Now, there is still gear out there that can provide those "sweet spots". Higher end preamps absolutely do have certain gain levels that can also add pleasing character, like harmonic edge, although these units are usually of a higher caliber, and are known for the sound that they offer. Neve, SSL, etc., can give you character choices, depending on how soft or hard you push them. There are other high end pre's that don't offer color, but instead, are well known for their transparency - which is also attractive to those who prefer to add character afterwards, through either OB hybrid gear, or through the use of plug processors. Grace would be a preamp that is known for their ultra transparency.

    Chris has mentioned this before, and I agree with him, and that is that - by and large - higher caliber gear can handle those occasional "overs" more than cheap gear can.
    Generally speaking - and I say "generally" because there are exceptions - lower end gear, such as preamps, can present decent sonics, as long as you don't push them.
    Higher end gear tends to take higher gain more smoothly, and can be far more forgiving, and, have certain levels of gain that are sonically pleasing, that you won't get out of a $99 mic pre/i-o.

    These days, I'm recording mainly in the green. I want to be able to allow room for those instruments with broader dynamic ranges to have the "room" they need - like kick, snare, etc. But truthfully, I do this with all the tracks - vocals, guitars, keys, bass...
    I like having the available headroom, so that if I decide to add an 1176 or LA2, etc., that I can gain it up without worrying about crowding towards zero.

    I also don't master my own mixes. I use pro M.E.'s , and the M.E.'s I use will prefer mixes that are RMS'd at around -16 to -10, with peaks at no hotter than -6.

    I like to allow them the room they need to do what they do. ;)


  15. Kurt Foster

    Kurt Foster Distinguished Member

    another variable is levels in a DAW ..... if you are mixing itb it is the general consensus that keeping all tracks well below -10 will yield a more open sounding 2 mix .... if you are mixing on a LF console you can get away with slamming the levels on the tracks. so the tracking recordist needs to know what going to happen at mix for best results.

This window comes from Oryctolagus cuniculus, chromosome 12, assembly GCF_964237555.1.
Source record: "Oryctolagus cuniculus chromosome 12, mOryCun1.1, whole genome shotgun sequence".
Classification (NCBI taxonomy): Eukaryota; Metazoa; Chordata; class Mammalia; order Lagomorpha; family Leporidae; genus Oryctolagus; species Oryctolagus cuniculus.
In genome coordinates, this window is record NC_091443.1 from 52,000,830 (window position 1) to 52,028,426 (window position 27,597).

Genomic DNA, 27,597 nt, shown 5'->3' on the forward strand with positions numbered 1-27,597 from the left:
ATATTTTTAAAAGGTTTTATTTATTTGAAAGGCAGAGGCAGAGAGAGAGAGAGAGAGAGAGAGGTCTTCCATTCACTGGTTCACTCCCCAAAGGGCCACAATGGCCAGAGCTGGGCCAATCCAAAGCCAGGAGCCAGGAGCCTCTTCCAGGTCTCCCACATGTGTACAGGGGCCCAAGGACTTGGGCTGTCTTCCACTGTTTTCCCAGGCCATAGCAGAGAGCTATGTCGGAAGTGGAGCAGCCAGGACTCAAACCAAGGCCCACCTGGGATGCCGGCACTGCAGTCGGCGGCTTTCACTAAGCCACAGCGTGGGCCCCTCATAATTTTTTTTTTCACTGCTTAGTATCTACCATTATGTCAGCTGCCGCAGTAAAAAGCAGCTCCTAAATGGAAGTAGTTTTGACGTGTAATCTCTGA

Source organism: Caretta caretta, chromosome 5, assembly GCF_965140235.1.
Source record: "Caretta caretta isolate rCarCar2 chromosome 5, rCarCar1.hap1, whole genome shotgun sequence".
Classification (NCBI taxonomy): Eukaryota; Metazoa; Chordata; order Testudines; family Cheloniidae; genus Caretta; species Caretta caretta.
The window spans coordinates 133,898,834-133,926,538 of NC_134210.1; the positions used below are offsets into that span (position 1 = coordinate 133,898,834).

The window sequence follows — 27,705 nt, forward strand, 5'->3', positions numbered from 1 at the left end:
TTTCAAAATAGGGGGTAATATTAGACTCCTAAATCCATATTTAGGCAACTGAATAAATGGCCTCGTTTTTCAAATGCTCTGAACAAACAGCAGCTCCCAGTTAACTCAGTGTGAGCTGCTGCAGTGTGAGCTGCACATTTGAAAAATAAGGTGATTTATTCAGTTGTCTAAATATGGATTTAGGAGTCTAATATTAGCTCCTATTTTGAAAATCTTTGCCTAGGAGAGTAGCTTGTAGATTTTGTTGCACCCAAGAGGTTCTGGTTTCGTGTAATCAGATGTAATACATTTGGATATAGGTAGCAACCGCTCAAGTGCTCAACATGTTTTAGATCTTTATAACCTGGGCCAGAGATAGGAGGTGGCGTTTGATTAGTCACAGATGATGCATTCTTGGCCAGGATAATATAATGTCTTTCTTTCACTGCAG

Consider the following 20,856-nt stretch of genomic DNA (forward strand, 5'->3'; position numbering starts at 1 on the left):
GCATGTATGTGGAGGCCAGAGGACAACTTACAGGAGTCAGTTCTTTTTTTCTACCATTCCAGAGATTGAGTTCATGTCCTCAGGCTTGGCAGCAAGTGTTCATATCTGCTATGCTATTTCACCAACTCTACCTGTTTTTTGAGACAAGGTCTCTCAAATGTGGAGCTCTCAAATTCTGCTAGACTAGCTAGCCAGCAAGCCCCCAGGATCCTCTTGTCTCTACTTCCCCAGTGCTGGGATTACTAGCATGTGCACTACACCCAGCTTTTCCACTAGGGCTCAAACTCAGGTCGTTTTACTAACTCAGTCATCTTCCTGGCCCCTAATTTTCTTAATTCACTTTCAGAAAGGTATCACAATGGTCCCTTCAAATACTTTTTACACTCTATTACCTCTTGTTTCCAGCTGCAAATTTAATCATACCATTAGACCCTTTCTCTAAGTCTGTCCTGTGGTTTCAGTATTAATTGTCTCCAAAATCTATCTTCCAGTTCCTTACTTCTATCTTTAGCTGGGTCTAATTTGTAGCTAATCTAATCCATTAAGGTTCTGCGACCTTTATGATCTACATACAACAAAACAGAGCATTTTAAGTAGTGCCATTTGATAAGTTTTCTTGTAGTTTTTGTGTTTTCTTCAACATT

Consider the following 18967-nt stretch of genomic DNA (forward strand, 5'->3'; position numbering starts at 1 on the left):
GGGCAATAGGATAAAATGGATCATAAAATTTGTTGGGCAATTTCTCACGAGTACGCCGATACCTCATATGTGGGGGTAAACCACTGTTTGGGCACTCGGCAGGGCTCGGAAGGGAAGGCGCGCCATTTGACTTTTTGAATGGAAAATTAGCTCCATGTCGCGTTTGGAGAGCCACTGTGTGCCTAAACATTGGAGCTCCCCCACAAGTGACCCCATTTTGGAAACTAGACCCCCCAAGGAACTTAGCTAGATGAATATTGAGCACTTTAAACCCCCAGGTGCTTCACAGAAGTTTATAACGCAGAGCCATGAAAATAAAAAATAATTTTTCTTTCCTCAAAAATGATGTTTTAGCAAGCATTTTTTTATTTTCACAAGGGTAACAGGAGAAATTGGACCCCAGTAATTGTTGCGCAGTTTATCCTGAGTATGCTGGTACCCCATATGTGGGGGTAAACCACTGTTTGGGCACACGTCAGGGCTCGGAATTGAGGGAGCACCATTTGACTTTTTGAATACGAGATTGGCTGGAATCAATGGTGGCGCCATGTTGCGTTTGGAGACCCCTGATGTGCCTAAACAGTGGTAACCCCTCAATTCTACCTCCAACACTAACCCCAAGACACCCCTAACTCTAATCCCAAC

16. kmetal

    kmetal Kyle P. Gushue Well-Known Member

    All I was talking about was gain levels and how they effect the sound. I just brought up the porta studio cuz it's what I started on, and used to set the gain by ear. I learned about the red from noisey recordings. Those things need to be slammed to get some presence on playback. Then I thought digital was the same thing, so I used to try to get as close to clipping as possible. The portastudio is obviosly practically a toy, (one I still love), and nothing compared the the real deal full size decks you guys workers with. !!!

    There people who don't mind red in digital mixing there's some who'd are fine recording at -24, so it really is whatever works. those guys were all talking about digital, and pensadsao specifically ITB. It's jnteresting because it's contrary to popular belief. The kick comment was talking about digital too, that I'm sure was thru an LF and or some other boutique peices.

    The mic/pre/instrument doesn't always sound best right at (insert nominal db). I think the final playback medium shouldn't let audio peak out at .1dbfs, either. As soon as the midrange starts to get sharp, that's it the mix is gone. They should make something like -10 or -8 the starndard, so things can maintain the roundness and fullness. As soon as you get up near that -8 -6 it's over, the meat disappears. it seems that no matter what stage tracking mix or mastering, when stuff gets up to those dbfs levels, it craps out.
  17. paulears

    paulears Well-Known Member